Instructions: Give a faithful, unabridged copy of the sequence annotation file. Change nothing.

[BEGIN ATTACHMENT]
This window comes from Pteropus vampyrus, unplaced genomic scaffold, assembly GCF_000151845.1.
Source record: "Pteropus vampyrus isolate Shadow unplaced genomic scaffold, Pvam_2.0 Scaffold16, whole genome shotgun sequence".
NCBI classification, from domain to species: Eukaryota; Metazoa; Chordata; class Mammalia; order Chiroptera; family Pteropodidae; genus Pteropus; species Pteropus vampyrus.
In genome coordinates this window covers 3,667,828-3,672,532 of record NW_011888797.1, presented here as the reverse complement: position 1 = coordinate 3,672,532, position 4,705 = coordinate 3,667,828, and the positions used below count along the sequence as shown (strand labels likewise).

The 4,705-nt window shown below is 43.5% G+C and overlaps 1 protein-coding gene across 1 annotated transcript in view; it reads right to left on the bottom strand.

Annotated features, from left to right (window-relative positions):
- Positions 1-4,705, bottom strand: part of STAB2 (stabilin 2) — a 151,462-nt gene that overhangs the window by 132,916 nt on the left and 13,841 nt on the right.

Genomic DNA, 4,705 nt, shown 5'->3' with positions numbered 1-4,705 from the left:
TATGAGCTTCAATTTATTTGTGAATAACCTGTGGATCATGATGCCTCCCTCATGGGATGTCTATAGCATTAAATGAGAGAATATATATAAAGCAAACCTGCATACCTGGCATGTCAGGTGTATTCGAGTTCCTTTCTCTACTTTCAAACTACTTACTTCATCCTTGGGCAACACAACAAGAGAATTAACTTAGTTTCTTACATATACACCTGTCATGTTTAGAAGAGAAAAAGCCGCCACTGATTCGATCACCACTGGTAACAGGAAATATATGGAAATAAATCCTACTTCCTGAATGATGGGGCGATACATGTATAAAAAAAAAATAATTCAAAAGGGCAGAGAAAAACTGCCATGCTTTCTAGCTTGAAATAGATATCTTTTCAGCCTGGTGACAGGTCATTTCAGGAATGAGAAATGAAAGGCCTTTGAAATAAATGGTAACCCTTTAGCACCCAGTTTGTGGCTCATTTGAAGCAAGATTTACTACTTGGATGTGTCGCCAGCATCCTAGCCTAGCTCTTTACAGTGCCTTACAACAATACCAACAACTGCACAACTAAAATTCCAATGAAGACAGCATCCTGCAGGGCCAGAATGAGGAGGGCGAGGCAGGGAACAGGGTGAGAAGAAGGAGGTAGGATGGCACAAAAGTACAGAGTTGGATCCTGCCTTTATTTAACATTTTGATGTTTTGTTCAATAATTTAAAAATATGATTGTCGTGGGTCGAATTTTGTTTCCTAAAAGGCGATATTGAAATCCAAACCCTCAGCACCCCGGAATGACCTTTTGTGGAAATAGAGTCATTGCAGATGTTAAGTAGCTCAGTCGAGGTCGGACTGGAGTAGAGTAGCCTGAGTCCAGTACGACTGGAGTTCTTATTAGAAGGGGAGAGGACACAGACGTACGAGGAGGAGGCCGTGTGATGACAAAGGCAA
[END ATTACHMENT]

This window comes from Pteropus vampyrus, unplaced genomic scaffold, assembly GCF_000151845.1.
Source record: "Pteropus vampyrus isolate Shadow unplaced genomic scaffold, Pvam_2.0 Scaffold16, whole genome shotgun sequence".
NCBI classification, from domain to species: Eukaryota; Metazoa; Chordata; class Mammalia; order Chiroptera; family Pteropodidae; genus Pteropus; species Pteropus vampyrus.
In genome coordinates this window covers 3,667,828-3,672,532 of record NW_011888797.1, presented here as the reverse complement: position 1 = coordinate 3,672,532, position 4,705 = coordinate 3,667,828, and the positions used below count along the sequence as shown (strand labels likewise).

The 4,705-nt window shown below is 43.5% G+C and overlaps 1 protein-coding gene across 1 annotated transcript in view; it reads right to left on the bottom strand.

Annotated features, from left to right (window-relative positions):
- Positions 1-4,705, bottom strand: part of STAB2 (stabilin 2) — a 151,462-nt gene that overhangs the window by 132,916 nt on the left and 13,841 nt on the right.

Genomic DNA, 4,705 nt, shown 5'->3' with positions numbered 1-4,705 from the left:
TATGAGCTTCAATTTATTTGTGAATAACCTGTGGATCATGATGCCTCCCTCATGGGATGTCTATAGCATTAAATGAGAGAATATATATAAAGCAAACCTGCATACCTGGCATGTCAGGTGTATTCGAGTTCCTTTCTCTACTTTCAAACTACTTACTTCATCCTTGGGCAACACAACAAGAGAATTAACTTAGTTTCTTACATATACACCTGTCATGTTTAGAAGAGAAAAAGCCGCCACTGATTCGATCACCACTGGTAACAGGAAATATATGGAAATAAATCCTACTTCCTGAATGATGGGGCGATACATGTATAAAAAAAAAATAATTCAAAAGGGCAGAGAAAAACTGCCATGCTTTCTAGCTTGAAATAGATATCTTTTCAGCCTGGTGACAGGTCATTTCAGGAATGAGAAATGAAAGGCCTTTGAAATAAATGGTAACCCTTTAGCACCCAGTTTGTGGCTCATTTGAAGCAAGATTTACTACTTGGATGTGTCGCCAGCATCCTAGCCTAGCTCTTTACAGTGCCTTACAACAATACCAACAACTGCACAACTAAAATTCCAATGAAGACAGCATCCTGCAGGGCCAGAATGAGGAGGGCGAGGCAGGGAACAGGGTGAGAAGAAGGAGGTAGGATGGCACAAAAGTACAGAGTTGGATCCTGCCTTTATTTAACATTTTGATGTTTTGTTCAATAATTTAAAAATATGATTGTCGTGGGTCGAATTTTGTTTCCTAAAAGGCGATATTGAAATCCAAACCCTCAGCACCCCGGAATGACCTTTTGTGGAAATAGAGTCATTGCAGATGTTAAGTAGCTCAGTCGAGGTCGGACTGGAGTAGAGTAGCCTGAGTCCAGTACGACTGGAGTTCTTATTAGAAGGGGAGAGGACACAGACGTACGAGGAGGAGGCCGTGTGATGACAAAGGCAA